The anti-obesity medication rimonabant showed mixed results in slowing progression of coronary artery disease in patients with abdominal obesity and pre-existing coronary disease, according to a new study in the April 2 issue of JAMA. The study is being released early online April 1 to coincide with its presentation at the annual conference of the American College of Cardiology.
“Abdominal obesity, even in the absence of type 2 diabetes, is associated with a constellation of metabolic and physiological abnormalities that amplify the risk for atheroslcerotic cardiovascular disease,” the authors write in background information for the article. Atherosclerotic disease, often commonly known as “hardening” of the arteries, occurs when deposits of plaques accumulate in the inner lining of the arteries. The researchers write that there are few treatment options to address the underlying cause of the metabolic syndrome – abdominal obesity. One promising approach is the use of the selective cannabinoid type 1 receptor antagonist rimonabant. Rimonabant has not been approved by the U.S. Food and Drug Administration, but is available in several other countries. Metabolic syndrome includes high triglyceride levels, a low HDL (good) cholesterol level, high blood pressure, and a high level of glucose (sugar) in the blood.
In this study called STRADIVARIUS, the Strategy to Reduce Atherosclerosis Development Involving Administration of Rimonabant – The Intravascular Ultrasound Study, ultrasonographic coronary imaging was used to assess atherosclerotic progression. Steven E. Nissen, M.D., of the Cleveland Clinic and the STRADIVARIUS investigators, conducted a randomized, double-blinded clinical trial from December 2004 to December 2005 comparing rimonabant with placebo in 839 patients at 112 centers in North America, Europe and Australia. The patients were randomly assigned to receive either rimonabant (20 mg daily) or a matching placebo for 18 to 20 months. Patients were eligible to participate in the study only if they also required a coronary angiography for a medical reason. The patients returned for scheduled clinic visits at 3, 6, 12, and 18 months following randomization. The main outcome the researchers were observing was a change in the percent atheroma volume (PAV) and the secondary outcome was a change in normalized total atheroma volume (TAV). PAV and TAV are different measurements of plaque build-up in an artery.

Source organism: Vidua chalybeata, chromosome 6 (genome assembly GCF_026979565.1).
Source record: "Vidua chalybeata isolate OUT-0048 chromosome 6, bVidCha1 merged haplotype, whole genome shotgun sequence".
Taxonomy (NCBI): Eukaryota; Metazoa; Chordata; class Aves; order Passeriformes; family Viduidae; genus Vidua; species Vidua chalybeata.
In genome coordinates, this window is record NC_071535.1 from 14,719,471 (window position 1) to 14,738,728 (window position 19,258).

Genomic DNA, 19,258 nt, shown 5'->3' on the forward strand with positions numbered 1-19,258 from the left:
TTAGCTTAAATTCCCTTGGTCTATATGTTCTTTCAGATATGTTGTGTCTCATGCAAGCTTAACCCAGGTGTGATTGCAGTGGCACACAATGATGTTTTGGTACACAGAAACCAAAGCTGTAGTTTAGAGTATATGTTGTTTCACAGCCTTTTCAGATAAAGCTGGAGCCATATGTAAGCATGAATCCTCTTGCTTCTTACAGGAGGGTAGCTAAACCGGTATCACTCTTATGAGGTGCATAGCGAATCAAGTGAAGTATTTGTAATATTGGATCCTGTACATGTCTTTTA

“In the rimonabant vs. placebo groups, PAV increased 0.25 percent vs. 0.51 percent, respectively, and TAV decreased -2.2mm³ vs. an increase of 0.88mm³,” the researchers report. “Rimonabant-treated patients had a larger reduction in body weight (-4.3kg [-9.5 lbs.] vs. -0.5 kg [-1.1 lbs.]) and greater decrease in waist circumference (-4.5 cm [-1.77 inches] vs. –1.0 cm [- 0.39 inches]). In the rimonabant vs. placebo groups, high-density lipoprotein cholesterol levels increased 5.8mg/dL (22.4 percent) vs. 1.8mg/dL (6.9 percent) and median (midpoint) triglyceride levels decreased -24.8 mg/dL (20.5 percent) vs. -8.9 mg/dL (6.2 percent).” However, LDL-C (“bad” cholesterol) levels and blood pressure changes did not differ significantly between treatment groups. “Psychiatric adverse effects were more common in the rimonabant group (43.4 percent vs. 28.4 percent),” the researchers note. Anxiety and depression were the most often reported adverse effects.
“Administration of rimonabant, 20mg, daily for 18 months did not significantly reduce the rate of progression of coronary disease for the primary IVUS (intravascular ultrasound) end point, the change in PAV,” the authors write. “However, the secondary endpoint, change in TAV, showed a statistically significant treatment effect favoring rimonabant.”
In conclusion, the authors write: “Because the current study failed to achieve a statistically significant effect for the primary efficacy measure, additional studies will be required to further define the role of rimonabant in the treatment of abdominally obese patients with coronary disease and metabolic risk factors.”
Source: JAMA and Archives Journals
Explore further: Supercharging stem cells to create new therapies